The Whiskey Mountain bighorn sheep herd once had about 2,500 animals. Today there are about 750. (Wyoming Game and Fish)

With more than 2,500 animals, the Whiskey Mountain bighorn sheep herd was once the world’s largest and the most renowned in the Lower 48, said Steve Kilpatrick, executive director of the Wyoming Wild Sheep Foundation.

The sheep, which live near Dubois, were nationally important and used as a source for transplants throughout the West, said Daryl Lutz, the Lander region wildlife management coordinator for Wyoming Game and Fish Department.

Then pneumonia hit. A 1991 outbreak decimated the herd, killing about 30 percent of the animals. Normally a herd will recover to at least 80 percent of its original numbers after such an incident, but the Whiskey Mountain herd continued to decline, Kilpatrick said.

“For more than 20 years, we’ve wondered why won’t this herd get on its feet and get going again,” Kilpatrick said.

Now he has reason to hope he’ll soon have an answer.

A group of wildlife organizations — Wyoming Game and Fish, the Wyoming Wild Sheep Foundation, the National Bighorn Sheep Interpretive Center and the University of Wyoming’s Ruckelshaus Institute are partnering in an effort to learn more about the herd and help it thrive.

“Bighorn sheep are iconic and represent the wildness and the wonder of Wyoming,” Kilpatrick said.

They are also frail, sensitive ungulates, whose immune systems can’t fight pneumonia, often introduced by domestic sheep.

Scientists hope to gain a more comprehensive understanding of nutrition, disease and possible genetics affecting the Whiskey Mountain sheep herd. (Wyoming Game and Fish)

Today the Whiskey Mountain herd has about 750 animals, Lutz said.

“Lamb survival has been about nil in the last few years,” he said.

Ewes in the herd have about an 80 percent pregnancy rate, but in recent years, most of the young have died by late fall, he said.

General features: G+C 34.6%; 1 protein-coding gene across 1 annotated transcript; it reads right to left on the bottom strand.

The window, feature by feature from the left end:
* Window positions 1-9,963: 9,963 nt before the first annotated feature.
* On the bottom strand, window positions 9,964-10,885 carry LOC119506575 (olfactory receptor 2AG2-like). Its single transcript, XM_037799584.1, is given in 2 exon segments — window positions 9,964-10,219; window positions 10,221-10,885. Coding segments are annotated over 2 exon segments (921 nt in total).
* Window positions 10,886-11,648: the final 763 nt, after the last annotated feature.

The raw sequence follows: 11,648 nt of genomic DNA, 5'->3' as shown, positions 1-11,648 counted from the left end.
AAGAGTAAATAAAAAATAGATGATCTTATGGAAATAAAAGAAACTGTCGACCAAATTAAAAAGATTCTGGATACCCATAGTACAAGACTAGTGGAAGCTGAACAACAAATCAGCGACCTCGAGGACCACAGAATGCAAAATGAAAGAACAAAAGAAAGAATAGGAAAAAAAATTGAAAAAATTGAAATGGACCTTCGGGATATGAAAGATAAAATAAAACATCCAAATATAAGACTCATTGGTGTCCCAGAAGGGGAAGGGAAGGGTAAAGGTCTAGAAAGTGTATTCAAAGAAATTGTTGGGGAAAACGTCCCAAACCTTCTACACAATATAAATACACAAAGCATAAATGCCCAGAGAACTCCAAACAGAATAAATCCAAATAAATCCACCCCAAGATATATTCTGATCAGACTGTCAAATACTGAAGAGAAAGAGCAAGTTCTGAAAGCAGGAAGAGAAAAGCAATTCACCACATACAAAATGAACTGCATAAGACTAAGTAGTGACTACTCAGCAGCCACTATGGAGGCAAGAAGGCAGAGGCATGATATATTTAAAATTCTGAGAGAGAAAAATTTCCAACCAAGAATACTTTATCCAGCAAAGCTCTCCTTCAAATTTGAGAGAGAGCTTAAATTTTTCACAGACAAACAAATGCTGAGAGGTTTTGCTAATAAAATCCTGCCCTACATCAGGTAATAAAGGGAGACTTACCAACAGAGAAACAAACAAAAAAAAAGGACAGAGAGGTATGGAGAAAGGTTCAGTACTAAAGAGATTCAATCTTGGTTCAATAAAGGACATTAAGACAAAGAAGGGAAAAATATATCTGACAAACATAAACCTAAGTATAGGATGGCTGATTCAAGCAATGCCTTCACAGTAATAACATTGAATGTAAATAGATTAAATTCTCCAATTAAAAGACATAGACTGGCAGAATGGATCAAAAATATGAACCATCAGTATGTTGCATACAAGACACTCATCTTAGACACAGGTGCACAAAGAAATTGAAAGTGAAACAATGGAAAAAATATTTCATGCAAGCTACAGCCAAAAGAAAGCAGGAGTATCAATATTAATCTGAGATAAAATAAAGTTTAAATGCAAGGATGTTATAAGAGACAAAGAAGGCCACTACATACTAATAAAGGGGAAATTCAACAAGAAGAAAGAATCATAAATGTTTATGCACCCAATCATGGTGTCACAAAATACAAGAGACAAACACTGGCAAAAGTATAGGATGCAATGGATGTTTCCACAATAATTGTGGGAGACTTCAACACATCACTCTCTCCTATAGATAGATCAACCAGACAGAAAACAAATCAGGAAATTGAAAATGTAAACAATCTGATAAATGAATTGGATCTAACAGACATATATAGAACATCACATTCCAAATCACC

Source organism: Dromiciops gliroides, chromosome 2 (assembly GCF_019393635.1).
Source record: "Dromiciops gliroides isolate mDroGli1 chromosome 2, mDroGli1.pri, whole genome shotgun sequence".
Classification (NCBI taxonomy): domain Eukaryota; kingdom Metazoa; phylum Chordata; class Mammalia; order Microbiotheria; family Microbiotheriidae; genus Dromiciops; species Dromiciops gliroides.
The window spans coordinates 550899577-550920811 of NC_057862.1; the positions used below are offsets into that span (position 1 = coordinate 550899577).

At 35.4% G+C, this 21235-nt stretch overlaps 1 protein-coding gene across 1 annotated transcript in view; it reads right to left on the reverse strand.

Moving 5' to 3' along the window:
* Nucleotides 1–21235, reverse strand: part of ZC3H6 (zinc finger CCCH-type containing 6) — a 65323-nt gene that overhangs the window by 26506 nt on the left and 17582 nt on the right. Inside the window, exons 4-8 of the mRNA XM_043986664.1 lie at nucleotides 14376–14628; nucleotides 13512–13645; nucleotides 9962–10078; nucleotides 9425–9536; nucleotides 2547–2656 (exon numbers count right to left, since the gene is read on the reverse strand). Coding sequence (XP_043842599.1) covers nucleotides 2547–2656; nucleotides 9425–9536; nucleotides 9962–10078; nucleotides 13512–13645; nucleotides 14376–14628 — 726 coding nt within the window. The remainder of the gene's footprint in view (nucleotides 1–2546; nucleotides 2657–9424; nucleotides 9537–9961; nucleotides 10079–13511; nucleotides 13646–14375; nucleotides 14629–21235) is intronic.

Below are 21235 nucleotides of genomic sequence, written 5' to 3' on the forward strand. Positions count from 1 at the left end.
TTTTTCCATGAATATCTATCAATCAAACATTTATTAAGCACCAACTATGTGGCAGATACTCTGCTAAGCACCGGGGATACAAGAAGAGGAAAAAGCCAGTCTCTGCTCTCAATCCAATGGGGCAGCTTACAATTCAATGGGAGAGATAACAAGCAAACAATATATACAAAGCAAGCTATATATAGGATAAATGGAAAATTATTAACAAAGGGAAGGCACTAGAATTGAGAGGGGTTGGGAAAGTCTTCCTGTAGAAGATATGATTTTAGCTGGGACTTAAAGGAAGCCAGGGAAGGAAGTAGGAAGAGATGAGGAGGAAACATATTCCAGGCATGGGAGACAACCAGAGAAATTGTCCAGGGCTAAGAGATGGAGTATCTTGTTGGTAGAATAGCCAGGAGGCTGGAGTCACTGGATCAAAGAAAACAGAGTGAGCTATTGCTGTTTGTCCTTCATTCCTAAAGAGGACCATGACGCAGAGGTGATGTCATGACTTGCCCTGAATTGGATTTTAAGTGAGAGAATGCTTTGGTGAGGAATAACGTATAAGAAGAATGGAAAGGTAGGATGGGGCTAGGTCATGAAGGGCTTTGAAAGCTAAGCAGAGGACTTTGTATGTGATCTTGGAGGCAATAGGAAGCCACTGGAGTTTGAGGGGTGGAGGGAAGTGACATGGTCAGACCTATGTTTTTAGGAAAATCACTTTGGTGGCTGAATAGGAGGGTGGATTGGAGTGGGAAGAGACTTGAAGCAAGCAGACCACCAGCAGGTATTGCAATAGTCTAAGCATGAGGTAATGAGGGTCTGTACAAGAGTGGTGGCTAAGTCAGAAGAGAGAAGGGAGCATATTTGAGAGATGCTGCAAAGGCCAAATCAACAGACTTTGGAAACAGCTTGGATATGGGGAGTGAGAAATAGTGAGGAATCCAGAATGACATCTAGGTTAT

Several different strains of the pneumonia-causing bacteria have been found in the herd. Adult sheep can harbor the pathogens and pass them to lambs, which aren’t strong enough to survive the disease, Lutz said.

The Whiskey Mountain ewes are also smaller than those in other herds, Kilpatrick said. The animals don’t put on the 25 percent body fat sheep in other herds acquire in the summer. Lack of maternal mass can lead to smaller-than-average lambs.

“Why aren’t these sheep doing well in the summer, when it appears they are in a rich nutritional environment?” Kilpatrick said. “A comprehensive look at nutrition, disease and possible genetics would help us out a lot.”

A University of Wyoming study, which began this week, will provide some of that needed data, researchers hope. The study will collar ewes and fit them with vaginally implanted transmitters. The transmitters will come out when the sheep give birth, alerting researchers who will then try to collar the lamb. Ideally the collared lamb will survive to adulthood. But if it dies, the scientists can find the collar immediately and determine the cause of death, Lutz said.

This intensive study is only one piece of the collaboration. The groups will work on community engagement with people in Dubois and also bring together bighorn sheep experts from around North America for a summit.

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“I hope we come up with some novel solutions and untested ideas,” Lutz said.

The Whiskey Mountain herd isn’t the only wild sheep population in decline. In the 1960s there were tens of thousands of bighorn sheep in Wyoming and an estimated 1.5 million in the West, Kilpatrick said. There are now about 6,500 in the state and 85,000 in the region.

What’s learned studying the Whiskey Mountain herd can be used to help manage other sheep populations — pneumonia was recently discovered in Dall sheep in Alaska, Lutz said.

“If we can understand why [the Whiskey Mountain] herd is so dramatically affected by these bacteria then we may have a better understanding of the ecology and the disease effects on curled-horned, mountain sheep throughout the continent,” Lutz said.

It’s also helpful for wildlife managers to know what problem they are trying to solve, Kilpatrick said. For example, if the collaboration discovers an issue related to available nutrition, managers could employ prescribed burns to provide forage, he said.  

Lutz said within a year he expected some tangible results from the collaboration, but helping the herd was a long-term process that will take years.

Kelsey Dayton

Kelsey Dayton is a freelancer and the editor of Outdoors Unlimited, the magazine of the Outdoor Writers Association of America. She has worked as a reporter for the Gillette News-Record, Jackson Hole News&Guide...

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